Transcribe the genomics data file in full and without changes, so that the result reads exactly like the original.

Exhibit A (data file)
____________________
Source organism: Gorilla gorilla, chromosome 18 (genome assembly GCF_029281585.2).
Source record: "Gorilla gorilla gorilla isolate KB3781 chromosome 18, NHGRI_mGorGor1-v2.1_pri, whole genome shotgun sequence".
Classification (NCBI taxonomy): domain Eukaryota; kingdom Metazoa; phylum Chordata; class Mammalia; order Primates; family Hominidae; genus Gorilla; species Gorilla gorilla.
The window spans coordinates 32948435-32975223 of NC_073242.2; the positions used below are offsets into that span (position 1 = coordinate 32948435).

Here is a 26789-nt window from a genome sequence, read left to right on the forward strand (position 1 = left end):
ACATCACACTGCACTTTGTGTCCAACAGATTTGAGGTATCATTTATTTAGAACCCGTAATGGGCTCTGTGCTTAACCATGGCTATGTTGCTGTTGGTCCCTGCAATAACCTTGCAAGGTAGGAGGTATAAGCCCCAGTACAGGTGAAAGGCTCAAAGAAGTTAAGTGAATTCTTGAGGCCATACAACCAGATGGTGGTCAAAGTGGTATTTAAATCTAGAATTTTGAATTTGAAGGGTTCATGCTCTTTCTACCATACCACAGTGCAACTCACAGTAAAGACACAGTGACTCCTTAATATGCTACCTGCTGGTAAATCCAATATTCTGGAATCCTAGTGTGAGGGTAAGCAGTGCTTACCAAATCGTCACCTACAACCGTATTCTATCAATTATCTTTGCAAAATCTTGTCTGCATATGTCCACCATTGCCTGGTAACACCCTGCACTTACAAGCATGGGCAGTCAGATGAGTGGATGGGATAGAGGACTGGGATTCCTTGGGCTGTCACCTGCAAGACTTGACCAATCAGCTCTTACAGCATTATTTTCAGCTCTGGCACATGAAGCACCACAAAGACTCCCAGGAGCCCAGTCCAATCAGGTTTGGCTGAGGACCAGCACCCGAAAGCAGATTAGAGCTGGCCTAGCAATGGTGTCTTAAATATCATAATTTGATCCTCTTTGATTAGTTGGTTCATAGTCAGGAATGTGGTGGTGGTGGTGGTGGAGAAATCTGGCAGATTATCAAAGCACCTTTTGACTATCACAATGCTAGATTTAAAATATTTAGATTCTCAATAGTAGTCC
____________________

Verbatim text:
Source organism: Gorilla gorilla, chromosome 18 (genome assembly GCF_029281585.2).
Source record: "Gorilla gorilla gorilla isolate KB3781 chromosome 18, NHGRI_mGorGor1-v2.1_pri, whole genome shotgun sequence".
Classification (NCBI taxonomy): domain Eukaryota; kingdom Metazoa; phylum Chordata; class Mammalia; order Primates; family Hominidae; genus Gorilla; species Gorilla gorilla.
The window spans coordinates 32948435-32975223 of NC_073242.2; the positions used below are offsets into that span (position 1 = coordinate 32948435).

Here is a 26789-nt window from a genome sequence, read left to right on the forward strand (position 1 = left end):
ACATCACACTGCACTTTGTGTCCAACAGATTTGAGGTATCATTTATTTAGAACCCGTAATGGGCTCTGTGCTTAACCATGGCTATGTTGCTGTTGGTCCCTGCAATAACCTTGCAAGGTAGGAGGTATAAGCCCCAGTACAGGTGAAAGGCTCAAAGAAGTTAAGTGAATTCTTGAGGCCATACAACCAGATGGTGGTCAAAGTGGTATTTAAATCTAGAATTTTGAATTTGAAGGGTTCATGCTCTTTCTACCATACCACAGTGCAACTCACAGTAAAGACACAGTGACTCCTTAATATGCTACCTGCTGGTAAATCCAATATTCTGGAATCCTAGTGTGAGGGTAAGCAGTGCTTACCAAATCGTCACCTACAACCGTATTCTATCAATTATCTTTGCAAAATCTTGTCTGCATATGTCCACCATTGCCTGGTAACACCCTGCACTTACAAGCATGGGCAGTCAGATGAGTGGATGGGATAGAGGACTGGGATTCCTTGGGCTGTCACCTGCAAGACTTGACCAATCAGCTCTTACAGCATTATTTTCAGCTCTGGCACATGAAGCACCACAAAGACTCCCAGGAGCCCAGTCCAATCAGGTTTGGCTGAGGACCAGCACCCGAAAGCAGATTAGAGCTGGCCTAGCAATGGTGTCTTAAATATCATAATTTGATCCTCTTTGATTAGTTGGTTCATAGTCAGGAATGTGGTGGTGGTGGTGGTGGAGAAATCTGGCAGATTATCAAAGCACCTTTTGACTATCACAATGCTAGATTTAAAATATTTAGATTCTCAATAGTAGTCC